African Swine Fever Detected in a Northeastern Province

The Cambodian authorities as well as farmers are joining hands to prevent the African swine fewer (ASF) after it was detected in a northeastern province of Cambodia since late March.

According to the Ministry of Agriculture, Forestry and Fisheries, local veterinarians and experts are closely monitoring the disease since it was reported in Somthom commune, O’ Ya Dav district, Rattanakiri province where more than 400 pigs died.

Mr. Srun Pov, President of the Cambodian Animal Raisers Association, voiced his concerns over this animal epidemic. He told local media that the association is working with the authorities, especially the Ministry of Agriculture, Forestry and Fisheries to take action against its spread.

According to the World Organisation for Animal Health, ASF is a highly contagious haemorrhagic viral disease of domestic and wild pigs, which is responsible for serious economic and production losses. It is caused by a large DNA virus of the Asfarviridae family, which also infects ticks of the genus Ornithodoros.

Although signs of ASF and classical swine fever (CSF) may be similar, the ASF virus is unrelated to the CSF virus. ASF is a disease listed in the World Organisation for Animal Health Terrestrial Animal Health Code and must be reported to the OIE.

This disease is not risk to human health yet, but its epidemiology is complex and varies depending on the environment, types of pig production systems, the presence/absence of competent tick vectors, human behaviour, and the presence/absence of wild pigs. Routes of transmission can include: direct contact with infected domestic or wild pigs; indirect contact, through ingestion of contaminated material (e.g. food waste, feed, or garbage); contaminated fomites, or biological vectors (soft ticks of the genus Ornithodoros) where present.

Clinical signs and mortality rates can vary according to the virulence of the virus and the type/species of pig: including Acute forms of ASF are characterised by high fever, depression, anorexia and loss of appetite, haemorrhages in the skin (redness of skin on ears, abdomen and legs), abortion in pregnant sows, cyanosis, vomiting, diarrhea and death within 6-13 days (or up to 20 days). Mortality rates may be as high as 100 percent. Subacute and chronic forms are caused by moderately or low virulent viruses, which produce less intense clinical signs that can be expressed for much longer periods. Mortality rates are lower, but can still range from 30-70 percent. Chronic disease symptoms include loss of weight, intermittent fever, respiratory signs, chronic skin ulcers and arthritis. Different types of pig may have varying susceptibility to ASF virus infection. African wild suids may be infected without showing clinical signs allowing them to act as reservoirs.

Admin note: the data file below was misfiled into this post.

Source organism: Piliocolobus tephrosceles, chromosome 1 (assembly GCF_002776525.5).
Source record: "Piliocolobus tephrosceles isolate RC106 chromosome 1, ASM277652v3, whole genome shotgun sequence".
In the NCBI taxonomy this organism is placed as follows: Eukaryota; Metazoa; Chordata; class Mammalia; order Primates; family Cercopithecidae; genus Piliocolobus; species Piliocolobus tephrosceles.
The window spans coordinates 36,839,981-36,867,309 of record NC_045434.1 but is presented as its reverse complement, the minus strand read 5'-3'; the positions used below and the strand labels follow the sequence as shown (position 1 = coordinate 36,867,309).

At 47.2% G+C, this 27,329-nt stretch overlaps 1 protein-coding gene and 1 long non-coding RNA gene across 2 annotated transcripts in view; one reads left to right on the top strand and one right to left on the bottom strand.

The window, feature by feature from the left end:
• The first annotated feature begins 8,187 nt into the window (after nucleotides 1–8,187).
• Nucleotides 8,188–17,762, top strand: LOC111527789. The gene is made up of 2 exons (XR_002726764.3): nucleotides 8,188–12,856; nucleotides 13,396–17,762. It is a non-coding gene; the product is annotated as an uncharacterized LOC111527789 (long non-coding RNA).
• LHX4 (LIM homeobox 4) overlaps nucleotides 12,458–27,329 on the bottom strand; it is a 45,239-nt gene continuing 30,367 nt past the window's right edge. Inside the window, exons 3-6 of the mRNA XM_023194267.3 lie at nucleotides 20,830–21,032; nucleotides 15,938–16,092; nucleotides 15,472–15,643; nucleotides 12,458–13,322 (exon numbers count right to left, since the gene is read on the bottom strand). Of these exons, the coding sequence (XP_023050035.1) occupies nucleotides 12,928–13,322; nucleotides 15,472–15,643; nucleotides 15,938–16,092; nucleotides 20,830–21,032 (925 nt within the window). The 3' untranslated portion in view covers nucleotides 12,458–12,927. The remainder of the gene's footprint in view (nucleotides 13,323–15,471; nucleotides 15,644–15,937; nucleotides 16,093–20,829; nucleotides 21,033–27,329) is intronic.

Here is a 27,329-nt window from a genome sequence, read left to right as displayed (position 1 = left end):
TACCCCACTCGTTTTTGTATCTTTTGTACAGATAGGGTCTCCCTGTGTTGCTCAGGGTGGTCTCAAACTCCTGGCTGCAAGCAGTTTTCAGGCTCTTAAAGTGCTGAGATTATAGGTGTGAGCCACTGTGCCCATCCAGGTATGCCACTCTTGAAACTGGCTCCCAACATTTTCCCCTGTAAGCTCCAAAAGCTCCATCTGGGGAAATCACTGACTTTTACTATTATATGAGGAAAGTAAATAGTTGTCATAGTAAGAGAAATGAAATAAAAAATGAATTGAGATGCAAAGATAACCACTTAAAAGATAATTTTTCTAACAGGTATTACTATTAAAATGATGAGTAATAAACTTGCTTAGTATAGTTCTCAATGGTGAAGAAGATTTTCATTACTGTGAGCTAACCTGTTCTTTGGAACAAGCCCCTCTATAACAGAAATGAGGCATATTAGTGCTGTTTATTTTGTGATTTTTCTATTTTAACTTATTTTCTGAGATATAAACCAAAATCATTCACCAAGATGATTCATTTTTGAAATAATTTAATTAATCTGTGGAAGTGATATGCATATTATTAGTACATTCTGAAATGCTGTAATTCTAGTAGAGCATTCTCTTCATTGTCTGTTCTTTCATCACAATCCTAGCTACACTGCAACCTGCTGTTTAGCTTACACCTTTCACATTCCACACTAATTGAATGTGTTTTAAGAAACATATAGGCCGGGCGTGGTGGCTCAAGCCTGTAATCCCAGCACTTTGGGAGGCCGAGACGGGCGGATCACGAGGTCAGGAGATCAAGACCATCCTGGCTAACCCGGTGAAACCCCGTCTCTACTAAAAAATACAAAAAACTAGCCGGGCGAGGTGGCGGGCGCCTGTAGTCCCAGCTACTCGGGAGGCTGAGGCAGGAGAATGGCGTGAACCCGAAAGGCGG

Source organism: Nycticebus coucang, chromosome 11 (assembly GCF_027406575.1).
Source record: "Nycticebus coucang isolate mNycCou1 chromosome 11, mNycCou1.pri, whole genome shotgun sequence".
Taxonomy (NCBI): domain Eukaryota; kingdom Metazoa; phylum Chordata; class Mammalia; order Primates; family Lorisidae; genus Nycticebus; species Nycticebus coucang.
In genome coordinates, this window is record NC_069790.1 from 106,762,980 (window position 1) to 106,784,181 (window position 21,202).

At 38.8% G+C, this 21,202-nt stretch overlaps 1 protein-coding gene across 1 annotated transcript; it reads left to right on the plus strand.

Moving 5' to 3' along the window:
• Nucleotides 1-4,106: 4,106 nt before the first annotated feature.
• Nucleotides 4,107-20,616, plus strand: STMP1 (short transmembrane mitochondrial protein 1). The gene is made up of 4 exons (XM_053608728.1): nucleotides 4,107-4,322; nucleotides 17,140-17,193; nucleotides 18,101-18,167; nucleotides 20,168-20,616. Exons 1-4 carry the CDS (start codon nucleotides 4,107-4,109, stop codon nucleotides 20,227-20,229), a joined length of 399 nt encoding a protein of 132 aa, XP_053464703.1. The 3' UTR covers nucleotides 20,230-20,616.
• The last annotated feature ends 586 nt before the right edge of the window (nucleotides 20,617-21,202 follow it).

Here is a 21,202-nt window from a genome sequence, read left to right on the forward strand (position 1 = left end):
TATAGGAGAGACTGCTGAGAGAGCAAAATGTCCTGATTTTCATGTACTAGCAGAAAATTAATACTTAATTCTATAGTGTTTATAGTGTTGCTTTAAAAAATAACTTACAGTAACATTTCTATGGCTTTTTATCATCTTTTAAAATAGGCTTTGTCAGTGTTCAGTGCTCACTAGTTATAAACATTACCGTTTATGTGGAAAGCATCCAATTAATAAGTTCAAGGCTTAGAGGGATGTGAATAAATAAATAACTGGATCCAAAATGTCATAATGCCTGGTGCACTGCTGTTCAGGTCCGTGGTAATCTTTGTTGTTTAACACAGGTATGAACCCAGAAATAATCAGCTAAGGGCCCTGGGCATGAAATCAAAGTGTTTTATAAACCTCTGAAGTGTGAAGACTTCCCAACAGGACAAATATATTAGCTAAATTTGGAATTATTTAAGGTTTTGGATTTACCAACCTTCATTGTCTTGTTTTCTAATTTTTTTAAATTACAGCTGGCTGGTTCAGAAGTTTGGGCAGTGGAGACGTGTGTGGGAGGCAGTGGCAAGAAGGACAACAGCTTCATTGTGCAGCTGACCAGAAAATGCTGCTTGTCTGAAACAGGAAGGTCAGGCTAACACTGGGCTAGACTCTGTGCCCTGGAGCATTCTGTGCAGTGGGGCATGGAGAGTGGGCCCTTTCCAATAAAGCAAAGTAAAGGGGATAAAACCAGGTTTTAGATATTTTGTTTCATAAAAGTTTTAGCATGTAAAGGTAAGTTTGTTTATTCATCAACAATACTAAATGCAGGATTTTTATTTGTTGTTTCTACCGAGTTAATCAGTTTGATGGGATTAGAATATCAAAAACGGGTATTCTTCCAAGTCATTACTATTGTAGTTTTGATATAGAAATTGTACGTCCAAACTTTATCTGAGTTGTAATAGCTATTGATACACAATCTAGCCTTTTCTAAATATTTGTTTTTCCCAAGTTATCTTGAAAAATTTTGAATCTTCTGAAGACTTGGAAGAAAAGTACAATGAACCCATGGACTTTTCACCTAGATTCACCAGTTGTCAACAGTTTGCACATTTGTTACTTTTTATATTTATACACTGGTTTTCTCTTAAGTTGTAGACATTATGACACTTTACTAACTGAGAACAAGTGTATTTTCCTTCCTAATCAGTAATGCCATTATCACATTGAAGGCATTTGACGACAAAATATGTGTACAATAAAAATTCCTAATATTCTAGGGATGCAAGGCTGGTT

The World Organisation for Animal Health said currently there is no approved vaccine for ASF. Prevention in countries free of the disease depends on implementation of appropriate import policies and biosecurity measures, ensuring that neither infected live pigs nor pork products are introduced into areas free of ASF. This includes ensuring proper disposal of waste food from aircraft, ships or vehicles coming from affected countries and policing illegal imports of live pigs and pork products from affected countries. During outbreaks and in affected countries, control of ASF can be difficult and must be adapted to the specific epidemiological situation. Classic sanitary measures may be employed including early detection and humane killing of animals (with proper disposal of carcases and waste); thorough cleansing and disinfection; zoning/compartmentalisation and movement controls; surveillance and detailed epidemiological investigation; strict biosecurity measures on farms.

Source: Agency Kampuchea Press